Thursday, 21 Jun 2001


This is Roger Payne, writing to you from aboard the Odyssey. We have been experiencing multiple problems with the Odyssey‘s electrical system and at any moment could lose 90 percent of our power. But we’re well-prepared, and all of life’s basic needs would still be provided for. It’s just that we would have less padding between us and genuine discomfort. Events like this are normal on boats. One expects that all of the problems that can occur will occur, eventually, on any boat. They are not really avoidable. Given our modest budget, Captains Iain Kerr and Bob Wallace have chosen the spares to put onboard wisely and our preparedness has been good. And being prepared is the name of the game.

It’s just that all boats have problems, particularly when they have been banging around the open ocean for 15 months, as Odyssey has. But when it finally arrives, any significant problem, no matter how well you may have anticipated it, always disrupts one’s plans.

Both generators have recently been overhauled, and Bob takes loving care of them always. But generators often fool you in the end. And when they do, what a chain reaction they can set off! I say “chain reaction” because when one thing goes wrong, it tends to trigger other problems. However, chain reactions can also be valuable learning experiences because they teach how vulnerable we humans are at sea.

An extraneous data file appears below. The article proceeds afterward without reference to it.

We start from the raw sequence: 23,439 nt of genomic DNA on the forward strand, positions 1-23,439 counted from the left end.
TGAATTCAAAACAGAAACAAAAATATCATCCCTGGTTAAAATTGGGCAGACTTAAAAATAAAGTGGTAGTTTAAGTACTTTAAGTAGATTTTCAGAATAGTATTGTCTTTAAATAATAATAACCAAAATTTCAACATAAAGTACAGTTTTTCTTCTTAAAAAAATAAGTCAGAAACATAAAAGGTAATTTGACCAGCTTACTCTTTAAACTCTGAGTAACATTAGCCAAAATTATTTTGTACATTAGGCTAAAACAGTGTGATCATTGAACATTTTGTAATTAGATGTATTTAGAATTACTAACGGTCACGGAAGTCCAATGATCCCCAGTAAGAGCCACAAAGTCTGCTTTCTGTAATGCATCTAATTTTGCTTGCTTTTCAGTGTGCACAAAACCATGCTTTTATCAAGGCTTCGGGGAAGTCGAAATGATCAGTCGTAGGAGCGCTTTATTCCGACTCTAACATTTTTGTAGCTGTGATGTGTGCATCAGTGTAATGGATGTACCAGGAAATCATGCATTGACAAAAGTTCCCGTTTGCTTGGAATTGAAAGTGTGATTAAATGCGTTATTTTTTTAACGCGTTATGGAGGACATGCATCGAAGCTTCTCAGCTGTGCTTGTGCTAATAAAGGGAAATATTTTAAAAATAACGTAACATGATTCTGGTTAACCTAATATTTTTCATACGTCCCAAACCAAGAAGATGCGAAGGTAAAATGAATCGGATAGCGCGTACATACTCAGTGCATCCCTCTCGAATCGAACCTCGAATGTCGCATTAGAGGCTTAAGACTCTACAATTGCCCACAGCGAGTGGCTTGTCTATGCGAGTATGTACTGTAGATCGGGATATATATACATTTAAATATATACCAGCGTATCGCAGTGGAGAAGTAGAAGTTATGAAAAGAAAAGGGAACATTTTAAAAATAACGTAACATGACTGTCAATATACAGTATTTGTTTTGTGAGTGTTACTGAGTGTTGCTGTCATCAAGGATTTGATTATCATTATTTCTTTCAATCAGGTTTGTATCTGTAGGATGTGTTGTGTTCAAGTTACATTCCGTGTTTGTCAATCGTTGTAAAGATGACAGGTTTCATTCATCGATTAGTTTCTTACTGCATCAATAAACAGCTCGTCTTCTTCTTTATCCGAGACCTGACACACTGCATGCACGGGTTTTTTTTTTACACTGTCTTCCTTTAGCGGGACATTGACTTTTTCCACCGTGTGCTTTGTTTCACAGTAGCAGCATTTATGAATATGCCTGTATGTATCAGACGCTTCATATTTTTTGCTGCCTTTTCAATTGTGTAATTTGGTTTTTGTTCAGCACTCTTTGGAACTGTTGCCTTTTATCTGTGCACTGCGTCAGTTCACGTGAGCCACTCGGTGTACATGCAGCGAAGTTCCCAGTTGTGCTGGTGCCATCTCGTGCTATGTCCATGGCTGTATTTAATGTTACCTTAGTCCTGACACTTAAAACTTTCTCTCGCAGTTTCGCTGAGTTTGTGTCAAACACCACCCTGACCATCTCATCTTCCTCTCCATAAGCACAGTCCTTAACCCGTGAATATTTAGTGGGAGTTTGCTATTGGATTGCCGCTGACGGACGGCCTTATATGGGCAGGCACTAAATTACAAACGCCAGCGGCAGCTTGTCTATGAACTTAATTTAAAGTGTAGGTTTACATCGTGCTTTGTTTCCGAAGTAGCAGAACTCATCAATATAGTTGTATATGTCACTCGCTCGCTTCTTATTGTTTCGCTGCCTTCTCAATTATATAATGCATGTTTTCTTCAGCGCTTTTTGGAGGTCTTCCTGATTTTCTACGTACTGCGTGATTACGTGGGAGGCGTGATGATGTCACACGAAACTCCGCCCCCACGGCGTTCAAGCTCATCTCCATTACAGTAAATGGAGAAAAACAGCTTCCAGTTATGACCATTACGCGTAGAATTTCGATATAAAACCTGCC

In our case, it all started with the main generator going out. Josh and Rodrigo investigated: relief. It wasn’t the generator, just its water pump (used to pump the water that cools the generator). It’s a small thing for which we normally carry a spare. However, there are usually two main generators aboard Odyssey. But just now the second one is in Madang, being repaired after it ate the spare water pump. Now we get to see how dependent on electricity the Odyssey really is. We need the generator to cool our fresh food and vegetables, as the main power source to enable us to receive communications from and send them to the rest of the world, to desalinate the water we drink, and to pump the bilges. At present, we have plenty of water and plenty of dry and canned food, we can cook (the main stove is propane, only the microwave needs power), and we can always sail. We also have EPIRBs (Emergency Position Indicating Radio Beacons) and other battery-operated radios with which to call for help, should we need it.